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RE: <nettime> the myth of democracy + christianity
n ik on Wed, 31 Oct 2001 11:41:23 +0100 (CET)

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RE: <nettime> the myth of democracy + christianity

<begin reply to Kermit Snelson>

>The term "democracy" has been around since the fifth century BC.  So as a
>concept, or "myth", it far predates Christianity, the nation-state and
>especially capitalism.  And no, democracy hasn't always been the exclusive
>propaganda weapon of capitalism.  Remember the German Democratic Republic?

actually, you misrepresent my point - the point i made was that 
democracy *has never existed* as it is 'described' to be: i.e, it has 
never been about "the rule of the many". Yes it does pre-date 
capitalism, but it does not pre-date mercantilism or imperialism 
(both points i made in the post you are referring to).

I keep asking for an example of a nation, state, society, etc that 
has *actually* been a democracy, in the sense that it is "ruled by 
the people" (for what that's worth) - but none has been provided. And 
I cannot find a single example of one. In fact, I'd say examples like 
Athens and the German Democratic Republic are further proof of my 
point - that the myth of democracy is used to hide the fact that the 
many are ruled by the few, and that the promise of democracy is held 
out as an ideal to be worked towards under the 'current democratic 
system' - that is, it is a tool to channel desires for freedom, 
autonomy, life, etc into vague reformist projects of the current 
(then and now) fundamentally inequitable political system that have 
no chance of actualising their modest aims.

And seeing as Negri et al keep coming up, its worth noting their 
point that "the people" is as much a political construction as an 
actual thing - a people is the political construction that the 
nation-state is built upon. To be "ruled by the people", is to be 
ruled by a fiction created to maintain the nation-state. This would 
indicate that 'democracy' is an even more profound lie than if it 
were just a matter of straight deception - not only is the sense of 
participation a lie, not only is the idea that the people who live 
within a nation-state have the power to rule over themselves a lie,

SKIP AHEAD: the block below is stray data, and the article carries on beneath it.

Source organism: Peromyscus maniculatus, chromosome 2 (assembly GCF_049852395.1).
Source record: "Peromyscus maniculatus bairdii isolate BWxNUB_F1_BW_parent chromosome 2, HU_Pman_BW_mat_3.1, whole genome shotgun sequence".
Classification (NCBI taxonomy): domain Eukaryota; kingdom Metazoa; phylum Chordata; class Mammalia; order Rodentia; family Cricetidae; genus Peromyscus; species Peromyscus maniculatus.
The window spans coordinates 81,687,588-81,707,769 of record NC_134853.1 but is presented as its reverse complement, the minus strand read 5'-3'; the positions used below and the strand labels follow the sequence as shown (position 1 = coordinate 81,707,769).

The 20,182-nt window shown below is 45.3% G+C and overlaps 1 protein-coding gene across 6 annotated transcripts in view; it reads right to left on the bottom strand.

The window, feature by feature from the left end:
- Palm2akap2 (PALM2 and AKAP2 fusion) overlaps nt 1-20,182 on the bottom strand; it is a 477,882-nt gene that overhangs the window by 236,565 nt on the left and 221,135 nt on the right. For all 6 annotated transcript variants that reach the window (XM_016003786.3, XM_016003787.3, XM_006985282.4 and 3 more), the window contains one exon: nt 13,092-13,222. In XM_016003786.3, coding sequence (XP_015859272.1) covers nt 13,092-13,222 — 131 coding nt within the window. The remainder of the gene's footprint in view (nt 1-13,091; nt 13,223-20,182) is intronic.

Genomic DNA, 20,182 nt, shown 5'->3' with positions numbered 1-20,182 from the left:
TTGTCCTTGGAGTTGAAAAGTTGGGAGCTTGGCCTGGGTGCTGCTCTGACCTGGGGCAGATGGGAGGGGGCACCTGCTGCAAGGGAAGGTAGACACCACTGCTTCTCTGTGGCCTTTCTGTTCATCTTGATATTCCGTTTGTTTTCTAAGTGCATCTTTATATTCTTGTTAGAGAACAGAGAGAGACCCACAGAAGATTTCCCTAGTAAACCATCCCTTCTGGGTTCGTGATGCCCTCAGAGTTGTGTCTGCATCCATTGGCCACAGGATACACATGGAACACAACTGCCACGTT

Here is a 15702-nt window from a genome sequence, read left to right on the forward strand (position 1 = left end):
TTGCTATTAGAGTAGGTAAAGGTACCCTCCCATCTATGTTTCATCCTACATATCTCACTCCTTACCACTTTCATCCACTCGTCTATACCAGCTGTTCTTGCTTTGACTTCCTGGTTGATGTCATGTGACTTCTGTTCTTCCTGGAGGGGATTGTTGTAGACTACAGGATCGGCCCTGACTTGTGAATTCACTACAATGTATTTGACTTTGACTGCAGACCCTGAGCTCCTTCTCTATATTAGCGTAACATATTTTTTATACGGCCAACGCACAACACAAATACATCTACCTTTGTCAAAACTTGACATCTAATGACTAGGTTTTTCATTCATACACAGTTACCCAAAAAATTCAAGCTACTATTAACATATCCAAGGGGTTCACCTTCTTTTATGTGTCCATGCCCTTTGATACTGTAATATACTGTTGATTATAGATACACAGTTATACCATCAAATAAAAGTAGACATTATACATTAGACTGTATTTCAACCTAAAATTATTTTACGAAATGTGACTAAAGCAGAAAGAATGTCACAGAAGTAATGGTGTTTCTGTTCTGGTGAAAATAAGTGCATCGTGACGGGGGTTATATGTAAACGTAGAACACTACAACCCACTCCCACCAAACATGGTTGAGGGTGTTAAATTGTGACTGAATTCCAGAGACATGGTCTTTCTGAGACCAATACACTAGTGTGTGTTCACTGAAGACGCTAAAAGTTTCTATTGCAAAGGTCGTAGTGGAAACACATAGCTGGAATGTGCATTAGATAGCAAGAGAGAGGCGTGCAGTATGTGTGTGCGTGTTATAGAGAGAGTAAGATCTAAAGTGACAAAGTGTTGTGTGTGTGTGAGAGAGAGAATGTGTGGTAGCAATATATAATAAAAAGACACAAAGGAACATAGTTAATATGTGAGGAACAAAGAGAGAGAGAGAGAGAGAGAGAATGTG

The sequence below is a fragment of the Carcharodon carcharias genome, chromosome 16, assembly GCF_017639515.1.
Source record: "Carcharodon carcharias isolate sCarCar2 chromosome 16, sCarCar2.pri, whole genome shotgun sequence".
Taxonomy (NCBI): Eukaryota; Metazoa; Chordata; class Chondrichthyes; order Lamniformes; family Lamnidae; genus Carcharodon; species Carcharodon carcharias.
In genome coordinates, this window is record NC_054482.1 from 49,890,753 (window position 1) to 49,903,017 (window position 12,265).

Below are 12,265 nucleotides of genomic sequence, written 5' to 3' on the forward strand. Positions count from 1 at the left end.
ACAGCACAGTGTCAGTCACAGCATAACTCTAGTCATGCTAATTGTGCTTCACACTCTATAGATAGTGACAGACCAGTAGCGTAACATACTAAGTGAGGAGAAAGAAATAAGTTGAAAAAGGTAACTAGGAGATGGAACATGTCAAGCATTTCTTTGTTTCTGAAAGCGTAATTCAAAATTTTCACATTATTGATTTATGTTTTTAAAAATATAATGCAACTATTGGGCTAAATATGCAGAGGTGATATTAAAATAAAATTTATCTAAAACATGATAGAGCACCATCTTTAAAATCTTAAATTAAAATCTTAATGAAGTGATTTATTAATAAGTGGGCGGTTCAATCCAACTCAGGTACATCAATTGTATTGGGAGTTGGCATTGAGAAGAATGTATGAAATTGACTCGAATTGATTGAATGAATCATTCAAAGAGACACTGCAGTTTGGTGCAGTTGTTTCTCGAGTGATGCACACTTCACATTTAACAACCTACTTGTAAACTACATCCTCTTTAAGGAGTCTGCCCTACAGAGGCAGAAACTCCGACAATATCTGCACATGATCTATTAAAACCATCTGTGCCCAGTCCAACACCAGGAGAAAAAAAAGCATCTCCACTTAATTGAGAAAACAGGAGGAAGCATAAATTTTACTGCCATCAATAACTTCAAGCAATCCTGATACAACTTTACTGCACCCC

but the notion that they are even *one people* a lie. But maybe the 
word lie here is inappropriate - a much better notion I feel would be 
Baudrillard's notion of simulacra - "the truth that hides the fact 
there is none".

>Of course, "democracy" meant different things to Pericles, Jefferson, JFK
>and Walter Ulbricht.  But the main idea remains the same:  that the many
>should rule instead of the few, or the one.

this much is true - i do not dispute it. but the reality is that the 
many have never ruled, only ever the few (or the one).

>Centuries of political theory and experience have established that
>democracy has three natural enemies:  mob rule, empire and war.  And these
>three are not unrelated.  In fact, they usually work as one insidious
>system through which democracies are destroyed, just as Athens was
>destroyed by the Peloponnesian War.

its too bad the slaves, foreigners and women didn't get together and 
destroy it. They sure as hell didn't get a chance to 'vote' or be 
represented in Athenian society. Perhaps you should add one more 
'nateral enemy' to that list - those that are subjugated by the 
simularca of democracy - the dispossessed, the indigenous, women, the 
unemployed, the homeless....

>The same thing is probably happening
>to us right now. And today's "anti-state brand of idealism", allied with
>neo-liberalism and worse, is riding all three of these to yet another
>Spartan victory.

this move to align counter-globalisation protesters (a much better 
term than anti-globalisation IMHO) with right-wing christans (and 
militas), Islamic fundamentalists, and nationalists (protectionists 
in the neo-liberal terms of reference) is a public relations move - 
not a logical one. It makes sense to lump all of 'globalisations' 
opponents together, to take the reasonable and rational ground for 
themselves. To say 'they all oppose the state' means they are all the 
same is a facile critique - they are no more united in what they 
oppose than in what they would wish to see (making the distinction 
between a 'counter' and the 'anti' camps makes this abundantly 
clear). To say otherwise is either poor scholarship or propaganda.

But all this and more has already been said on this list many times 
over: "Indeed, I would have thought that the term antiglobalization 
was invented by the mainstream press to isolate, humiliate, and 
belittle 'progressive activists.'"

<end Kermit Snelson>

And on Ian Andrews reply <Christianity and the myth of democracy>, i 
would ask - how does the similarities between right-wing christians 
and neo-liberals ...

"The end of big Government is also the agenda of the neo-liberals who 
want to see government reduced to a minor administrative role in a 
world dominated by corporate decision making. But unlike the 
born-agains, the neo-liberals see big government as the natural enemy 
of the free market, not God."

...equate with, say, the meshwork of groups, individuals, 
organisations, unions, etc, that were protesting the Asia-Pacific